Virtualization Technology News and Information
Attacks on Virtual Machine Emulators

A new whitepaper from Symantec - written by Peter Ferrie, Senior Principal Researcher - talks about security issues with today's virtualization solutions.  This 13 page document discusses the following:

As virtual machine emulators have become commonplace in the analysis of malicious code, malicious code has started to fight back. This paper will explain known attacks against the most widely used virtual machine emulators (VMware and VirtualPC). It will also demonstrate newly discovered attacks on other virtual machine emulators (Bochs, Hydra, QEMU, and Xen), and describe how to defend against them.


Virtual machine emulators have many uses. For anti-malware researchers, the most common use is to place unknown code inside a virtual environment, and watch how it behaves. Once the analysis has been completed, the
environment can be destroyed, essentially without risk to the real environment that hosts it. This provides a safe way to see if a sample might be malicious.

This brings us to the simplest attack that malicious code can perform on a virtual machine emulator: to detect it. As more security researchers come to rely on virtual machine emulators, malicious code samples have appeared that are intentionally sensitive to the presence of virtual machine emulators. Those samples alter their behavior (including refusing to run) if a virtual machine emulator is detected. This makes analysis more complicated, and possibly highly misleading. Some descriptions and samples of how virtual machine emulators are detected are presented in this paper.

A harsher attack that malicious code can perform against a virtual machine emulator is the denial-of-service, specifically by causing the virtual machine emulator to exit. Some descriptions and samples of how that is done are presented in this paper.

Finally, the most interesting attack that malicious code can perform against a virtual machine emulator is to escape from its protected environment. No samples of that are presented in this paper.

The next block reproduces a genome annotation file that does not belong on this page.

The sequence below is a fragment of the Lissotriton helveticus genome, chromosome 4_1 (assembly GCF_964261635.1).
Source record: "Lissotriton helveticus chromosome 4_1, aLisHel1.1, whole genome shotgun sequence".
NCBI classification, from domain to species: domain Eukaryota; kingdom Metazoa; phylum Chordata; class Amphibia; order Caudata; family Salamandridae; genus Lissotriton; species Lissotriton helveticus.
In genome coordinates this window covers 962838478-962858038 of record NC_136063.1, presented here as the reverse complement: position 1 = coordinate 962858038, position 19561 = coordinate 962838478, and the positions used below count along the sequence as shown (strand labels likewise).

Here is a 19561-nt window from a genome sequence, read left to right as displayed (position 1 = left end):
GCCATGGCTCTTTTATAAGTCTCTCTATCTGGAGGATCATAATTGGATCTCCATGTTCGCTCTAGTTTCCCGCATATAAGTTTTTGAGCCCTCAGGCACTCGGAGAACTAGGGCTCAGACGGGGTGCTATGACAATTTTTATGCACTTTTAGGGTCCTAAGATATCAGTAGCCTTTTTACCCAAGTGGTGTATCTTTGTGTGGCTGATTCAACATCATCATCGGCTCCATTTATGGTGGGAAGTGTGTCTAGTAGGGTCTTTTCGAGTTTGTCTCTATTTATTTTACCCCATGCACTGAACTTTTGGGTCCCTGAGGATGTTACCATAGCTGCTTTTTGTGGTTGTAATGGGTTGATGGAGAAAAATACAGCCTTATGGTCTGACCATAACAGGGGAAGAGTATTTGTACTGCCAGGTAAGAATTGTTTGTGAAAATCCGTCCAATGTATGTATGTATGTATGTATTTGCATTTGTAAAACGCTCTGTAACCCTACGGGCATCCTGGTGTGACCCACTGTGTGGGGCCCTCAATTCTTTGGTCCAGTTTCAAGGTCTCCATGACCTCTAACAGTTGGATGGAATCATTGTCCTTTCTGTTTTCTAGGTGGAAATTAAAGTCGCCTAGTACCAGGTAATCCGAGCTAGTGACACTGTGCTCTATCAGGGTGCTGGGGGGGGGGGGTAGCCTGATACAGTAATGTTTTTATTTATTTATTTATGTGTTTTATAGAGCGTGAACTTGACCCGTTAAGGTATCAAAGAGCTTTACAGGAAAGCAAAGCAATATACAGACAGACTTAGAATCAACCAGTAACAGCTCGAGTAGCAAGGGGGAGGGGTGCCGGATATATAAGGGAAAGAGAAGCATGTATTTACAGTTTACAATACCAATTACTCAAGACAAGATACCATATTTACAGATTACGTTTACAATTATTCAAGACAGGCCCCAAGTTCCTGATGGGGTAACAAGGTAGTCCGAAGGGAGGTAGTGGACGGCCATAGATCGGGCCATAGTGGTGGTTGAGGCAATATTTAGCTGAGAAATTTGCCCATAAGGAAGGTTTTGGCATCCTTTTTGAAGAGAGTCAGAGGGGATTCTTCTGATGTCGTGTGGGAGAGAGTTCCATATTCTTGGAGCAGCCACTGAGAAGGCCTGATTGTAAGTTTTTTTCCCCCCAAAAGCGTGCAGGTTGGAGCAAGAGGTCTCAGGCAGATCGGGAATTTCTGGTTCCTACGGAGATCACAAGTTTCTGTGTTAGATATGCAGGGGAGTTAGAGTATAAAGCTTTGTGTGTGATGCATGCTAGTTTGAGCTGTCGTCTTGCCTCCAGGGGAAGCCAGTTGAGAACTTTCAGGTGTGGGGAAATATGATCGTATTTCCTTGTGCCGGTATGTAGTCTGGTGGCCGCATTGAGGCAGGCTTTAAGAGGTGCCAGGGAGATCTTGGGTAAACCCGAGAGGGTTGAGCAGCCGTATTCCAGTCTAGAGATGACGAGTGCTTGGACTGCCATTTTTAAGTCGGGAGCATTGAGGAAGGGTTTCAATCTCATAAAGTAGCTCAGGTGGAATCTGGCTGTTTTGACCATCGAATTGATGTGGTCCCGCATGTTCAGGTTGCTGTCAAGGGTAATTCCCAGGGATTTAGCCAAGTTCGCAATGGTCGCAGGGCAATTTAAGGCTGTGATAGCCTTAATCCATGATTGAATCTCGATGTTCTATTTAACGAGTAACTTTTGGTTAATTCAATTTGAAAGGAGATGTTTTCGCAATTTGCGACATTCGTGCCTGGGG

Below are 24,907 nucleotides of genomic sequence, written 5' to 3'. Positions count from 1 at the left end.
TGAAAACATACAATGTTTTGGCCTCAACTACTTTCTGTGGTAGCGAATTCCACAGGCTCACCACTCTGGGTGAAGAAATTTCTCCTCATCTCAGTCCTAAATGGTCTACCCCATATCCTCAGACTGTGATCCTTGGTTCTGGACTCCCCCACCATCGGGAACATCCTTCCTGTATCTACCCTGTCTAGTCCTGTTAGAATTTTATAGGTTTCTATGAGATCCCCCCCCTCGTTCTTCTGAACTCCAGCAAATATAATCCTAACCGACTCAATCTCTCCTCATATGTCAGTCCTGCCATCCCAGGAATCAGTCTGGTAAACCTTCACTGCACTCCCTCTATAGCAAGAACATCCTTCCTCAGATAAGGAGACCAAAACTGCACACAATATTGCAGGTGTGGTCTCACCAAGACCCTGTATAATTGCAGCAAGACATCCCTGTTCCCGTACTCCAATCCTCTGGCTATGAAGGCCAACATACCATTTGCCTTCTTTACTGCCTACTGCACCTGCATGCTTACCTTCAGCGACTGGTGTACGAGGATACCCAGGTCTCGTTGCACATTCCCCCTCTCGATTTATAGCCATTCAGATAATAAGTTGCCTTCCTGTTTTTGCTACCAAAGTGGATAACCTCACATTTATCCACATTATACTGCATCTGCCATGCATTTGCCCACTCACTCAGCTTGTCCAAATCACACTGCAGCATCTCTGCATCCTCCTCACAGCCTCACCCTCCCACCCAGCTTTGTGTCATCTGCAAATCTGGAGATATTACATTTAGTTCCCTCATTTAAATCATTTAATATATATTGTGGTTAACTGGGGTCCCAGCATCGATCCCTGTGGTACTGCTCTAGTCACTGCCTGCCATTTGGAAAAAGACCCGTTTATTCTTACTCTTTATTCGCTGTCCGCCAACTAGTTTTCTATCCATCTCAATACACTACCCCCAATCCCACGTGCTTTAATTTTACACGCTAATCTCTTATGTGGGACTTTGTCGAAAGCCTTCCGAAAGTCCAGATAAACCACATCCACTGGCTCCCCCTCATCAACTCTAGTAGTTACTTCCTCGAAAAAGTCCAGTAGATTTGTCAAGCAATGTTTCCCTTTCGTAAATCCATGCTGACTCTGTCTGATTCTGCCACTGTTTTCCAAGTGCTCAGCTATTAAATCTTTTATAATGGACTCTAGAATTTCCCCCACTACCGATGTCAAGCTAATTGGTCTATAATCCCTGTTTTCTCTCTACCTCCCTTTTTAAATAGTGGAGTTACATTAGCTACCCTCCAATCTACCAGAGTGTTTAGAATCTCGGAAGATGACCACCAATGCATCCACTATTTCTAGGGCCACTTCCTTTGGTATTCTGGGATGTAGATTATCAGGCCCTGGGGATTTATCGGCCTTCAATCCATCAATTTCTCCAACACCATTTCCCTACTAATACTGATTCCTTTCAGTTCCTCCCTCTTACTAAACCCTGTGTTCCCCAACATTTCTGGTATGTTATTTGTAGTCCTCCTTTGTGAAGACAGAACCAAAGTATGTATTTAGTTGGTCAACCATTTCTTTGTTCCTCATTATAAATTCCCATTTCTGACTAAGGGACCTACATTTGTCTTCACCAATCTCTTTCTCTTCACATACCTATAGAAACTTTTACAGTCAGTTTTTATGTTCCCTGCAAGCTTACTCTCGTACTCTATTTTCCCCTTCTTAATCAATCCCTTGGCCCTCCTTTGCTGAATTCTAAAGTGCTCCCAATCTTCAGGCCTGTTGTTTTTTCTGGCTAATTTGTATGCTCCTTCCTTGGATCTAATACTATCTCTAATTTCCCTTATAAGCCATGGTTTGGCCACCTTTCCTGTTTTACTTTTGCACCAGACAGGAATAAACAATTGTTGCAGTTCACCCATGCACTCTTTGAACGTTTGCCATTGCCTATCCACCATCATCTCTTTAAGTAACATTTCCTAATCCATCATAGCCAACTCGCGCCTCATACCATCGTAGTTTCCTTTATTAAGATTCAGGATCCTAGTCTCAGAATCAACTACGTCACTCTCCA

It is important to note here that most virtual machine emulators are not designed to be completely transparent. They are simply meant to be "good enough" so that typical software can be fooled to run inside it. Their use in the
analysis of malicious code was never a requirement. This situation is changing, though, with the creation of new virtual machine emulators, such as Hydra. However, even with full knowledge of what has been used to detect existing virtual machine emulators, it is clearly difficult to write a virtual machine emulator that cannot be detected. Some descriptions and samples of how to detect Hydra are included in this paper.

The interest in detecting virtual machine emulators is also not limited to the authors of malicious code. If malicious code is released that makes use of its own virtual machine emulator, then it will become necessary for anti-malware researchers to find ways to detect the virtual machine emulator, too.

Sample detection code is presented in the appendix. For simplicity and to prohibit trivial copying, only 16-bit real mode assembler code for .COM-format files is supplied.

Virtual machine emulators come in two forms: "hardwarebound" (also known as "para-virtualization") and "pure software" (via CPU emulation). The "hardware-bound" category can be split into two subcategories: "hardwareassisted" and "reduced privilege guest" (or "ring 1 guest").

Both forms of the "hardware-bound" virtual machine emulators rely on the real underlying CPU to execute nonsensitive instructions at native speed. They have better performance for this reason, when compared with "pure
software" implementations. However, since they execute instructions on a real CPU, they must make some changes to the environment, in order to share the hardware resources between the guest operating system and the host operating system. Some of these changes are visible to applications within the guest operating system, if the applications know what those changes look like.

Read the entire paper, here.

Published Monday, January 15, 2007 6:39 AM by David Marshall
There are no comments for this post.
To post a comment, you must be a registered user. Registration is free and easy! Sign up now!
<January 2007>